This is the story of two friends traveling through Africa to create awareness for micro financing. In a little over a year Jeffrey de Visser en Twan Crombach drove almost 60,000 kilometers in their Land Rover around the African continent, visiting over 30 African countries. Would you also like to help Africa? Then lend some money to Africa through Kiva.

The Brazza life

Posted from Brazzaville, Brazzaville, Congo.

Life in Brazzaville moves at a slow pace. Everyone just goes about their business during the day, but at night things comes alive in a mix of eating, talking, singing, dancing and drinking. We were staying with Chantal and Florence, two teachers at the Lycée Français (French school), who we found through CouchSurfing. During the day, we were busy repairing the Land Rover and getting visas for Nigeria, Gabon, Cameroon and Ghana, and at night we went with them to restaurants and clubs where we drank Primus beer, ate food that took two hours to arrive and enjoyed great music and good company.

Every overlander who passes through Brazzaville stops at Hotel Hippocampe. Olivier runs this fancy hotel and restaurant in the heart of Brazza, and gracefully offers a room to overlanders passing through. His guestbook is worth its weight in gold because it contains a lot of valuable information. Needless to say, we were not that surprised to meet Jos, a Dutch guy who was driving down the west coast of Africa in his Volkswagen Beetle. There aren’t many overlanders in West Africa, unlike the East side, which is teeming with flocks of Toyotas, Land Rovers and motorcycles bearing adventurous Europeans. After a few days, we had sorted everything out and headed for Gabon.

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Crossing the Congo

Posted from Luozi, Bas Congo, Democratic Republic of the Congo.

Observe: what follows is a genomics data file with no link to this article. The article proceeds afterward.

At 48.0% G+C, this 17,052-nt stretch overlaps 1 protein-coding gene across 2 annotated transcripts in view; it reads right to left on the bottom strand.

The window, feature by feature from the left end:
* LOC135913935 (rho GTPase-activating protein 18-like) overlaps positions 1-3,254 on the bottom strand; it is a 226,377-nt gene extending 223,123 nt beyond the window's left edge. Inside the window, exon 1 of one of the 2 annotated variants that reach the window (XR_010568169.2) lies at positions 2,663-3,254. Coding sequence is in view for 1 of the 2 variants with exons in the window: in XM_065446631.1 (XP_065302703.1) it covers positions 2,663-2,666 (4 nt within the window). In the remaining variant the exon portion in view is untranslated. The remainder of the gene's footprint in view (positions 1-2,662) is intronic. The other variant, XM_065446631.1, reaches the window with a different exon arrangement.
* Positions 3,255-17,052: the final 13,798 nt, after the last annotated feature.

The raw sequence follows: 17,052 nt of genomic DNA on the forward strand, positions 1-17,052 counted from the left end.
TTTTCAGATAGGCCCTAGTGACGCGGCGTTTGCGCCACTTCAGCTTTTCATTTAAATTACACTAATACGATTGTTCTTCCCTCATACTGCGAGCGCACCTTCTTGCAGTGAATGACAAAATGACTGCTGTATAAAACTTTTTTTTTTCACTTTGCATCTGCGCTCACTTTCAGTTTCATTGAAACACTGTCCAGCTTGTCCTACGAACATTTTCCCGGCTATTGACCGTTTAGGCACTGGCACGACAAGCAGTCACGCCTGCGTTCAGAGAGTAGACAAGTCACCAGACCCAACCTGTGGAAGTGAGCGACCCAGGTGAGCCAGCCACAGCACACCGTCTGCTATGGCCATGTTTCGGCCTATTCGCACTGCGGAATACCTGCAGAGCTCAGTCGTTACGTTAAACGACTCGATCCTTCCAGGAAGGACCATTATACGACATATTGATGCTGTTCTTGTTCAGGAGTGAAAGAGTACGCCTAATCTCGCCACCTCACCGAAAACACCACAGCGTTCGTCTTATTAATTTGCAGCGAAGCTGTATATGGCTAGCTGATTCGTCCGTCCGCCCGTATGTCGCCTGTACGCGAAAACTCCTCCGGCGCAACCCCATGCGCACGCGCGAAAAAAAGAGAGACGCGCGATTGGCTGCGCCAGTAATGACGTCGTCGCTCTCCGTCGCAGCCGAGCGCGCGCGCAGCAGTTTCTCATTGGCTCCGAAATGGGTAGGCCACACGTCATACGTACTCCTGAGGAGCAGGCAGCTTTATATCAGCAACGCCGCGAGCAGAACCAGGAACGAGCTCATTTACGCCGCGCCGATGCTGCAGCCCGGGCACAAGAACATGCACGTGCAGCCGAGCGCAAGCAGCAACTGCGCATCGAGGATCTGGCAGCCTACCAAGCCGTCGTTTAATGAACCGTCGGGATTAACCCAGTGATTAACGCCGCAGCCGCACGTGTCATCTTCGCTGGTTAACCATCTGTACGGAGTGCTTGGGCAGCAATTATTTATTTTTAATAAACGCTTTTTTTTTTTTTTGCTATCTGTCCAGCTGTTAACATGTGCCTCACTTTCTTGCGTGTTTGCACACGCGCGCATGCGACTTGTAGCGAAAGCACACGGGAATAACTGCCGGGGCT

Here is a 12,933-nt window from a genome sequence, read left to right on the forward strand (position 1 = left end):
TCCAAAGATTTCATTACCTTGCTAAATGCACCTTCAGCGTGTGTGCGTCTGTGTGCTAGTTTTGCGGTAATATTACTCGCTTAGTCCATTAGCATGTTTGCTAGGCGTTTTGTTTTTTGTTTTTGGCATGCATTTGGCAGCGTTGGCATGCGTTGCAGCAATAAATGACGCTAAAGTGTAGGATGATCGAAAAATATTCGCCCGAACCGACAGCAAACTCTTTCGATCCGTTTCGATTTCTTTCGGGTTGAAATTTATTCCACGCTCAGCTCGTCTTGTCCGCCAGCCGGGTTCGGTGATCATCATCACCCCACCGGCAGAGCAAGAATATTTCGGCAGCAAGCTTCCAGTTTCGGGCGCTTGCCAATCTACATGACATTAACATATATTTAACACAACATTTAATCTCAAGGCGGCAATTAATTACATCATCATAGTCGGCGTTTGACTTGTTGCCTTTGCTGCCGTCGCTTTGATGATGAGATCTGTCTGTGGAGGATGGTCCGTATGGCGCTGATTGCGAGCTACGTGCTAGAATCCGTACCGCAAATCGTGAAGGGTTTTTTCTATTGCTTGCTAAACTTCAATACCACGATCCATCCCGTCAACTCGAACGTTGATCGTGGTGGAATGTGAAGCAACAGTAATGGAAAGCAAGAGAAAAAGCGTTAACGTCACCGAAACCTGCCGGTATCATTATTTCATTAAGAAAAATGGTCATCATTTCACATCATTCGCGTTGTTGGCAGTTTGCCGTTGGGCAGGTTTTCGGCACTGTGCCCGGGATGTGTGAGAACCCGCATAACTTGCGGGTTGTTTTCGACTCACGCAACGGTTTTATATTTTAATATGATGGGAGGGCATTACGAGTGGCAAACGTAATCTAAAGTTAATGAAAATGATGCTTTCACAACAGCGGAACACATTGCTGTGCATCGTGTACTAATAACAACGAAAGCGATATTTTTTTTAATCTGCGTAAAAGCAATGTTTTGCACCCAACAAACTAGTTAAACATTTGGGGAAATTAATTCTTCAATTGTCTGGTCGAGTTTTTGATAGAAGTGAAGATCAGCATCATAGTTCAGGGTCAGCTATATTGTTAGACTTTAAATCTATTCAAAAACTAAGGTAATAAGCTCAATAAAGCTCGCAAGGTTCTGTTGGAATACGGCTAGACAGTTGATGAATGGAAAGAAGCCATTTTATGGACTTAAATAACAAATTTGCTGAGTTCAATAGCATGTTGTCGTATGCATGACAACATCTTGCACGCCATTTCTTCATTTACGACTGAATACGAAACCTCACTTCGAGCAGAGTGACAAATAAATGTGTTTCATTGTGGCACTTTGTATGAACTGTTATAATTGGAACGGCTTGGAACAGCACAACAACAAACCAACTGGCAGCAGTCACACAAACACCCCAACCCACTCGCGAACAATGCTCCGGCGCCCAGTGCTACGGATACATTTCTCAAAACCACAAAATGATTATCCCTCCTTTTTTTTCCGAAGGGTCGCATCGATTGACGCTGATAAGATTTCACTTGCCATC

We found an alternative to the expensive ferry from Kinshasa to Brazzaville: about 150 kilometres before Kinshasa, and about ten kilometres before Kimpese, there is a road that turns north towards the town of Luozi. The road starts as a gravel track that leads to the ferry across the legendary Congo River. This ferry, unlike the $600-800 alternative in Kinshasa, only cost us $15 with no hassle whatsoever. While waiting, we filled the car with diesel from the jerrycans we brought from Angola, until we discovered the fuel tank was leaking badly. The village children quickly grabbed any container they could find and caught the diesel. Cleverly, after they had filled a few half litre bottles they tried to sell it back to us. It was too contaminated for our engine, but any local truck would gladly take it off their hands. We took the last ferry of the day, so we arrived on the other side of the river, in Luozi, quite late. There, we found a Catholic mission where we spent the night. The next day, we discovered that the road becomes a serious offroad track that should not be attempted after rainfall. We also had to deal with border formalities in Luozi, Boko and several other places. Apart from the odd request for a bribe, it was fairly straightforward. Perhaps the most challenging part was convincing the drunk border officials to leave the casino and open the gate for us. On the border between the Democratic Republic of Congo (Congo-Kinshasa) and the Republic of Congo (Congo-Brazzaville) there is a concrete sign that marks the border between the former Belgian and French colonies. We spent the night at a small auberge in Boko and the next day continued our journey to Brazzaville.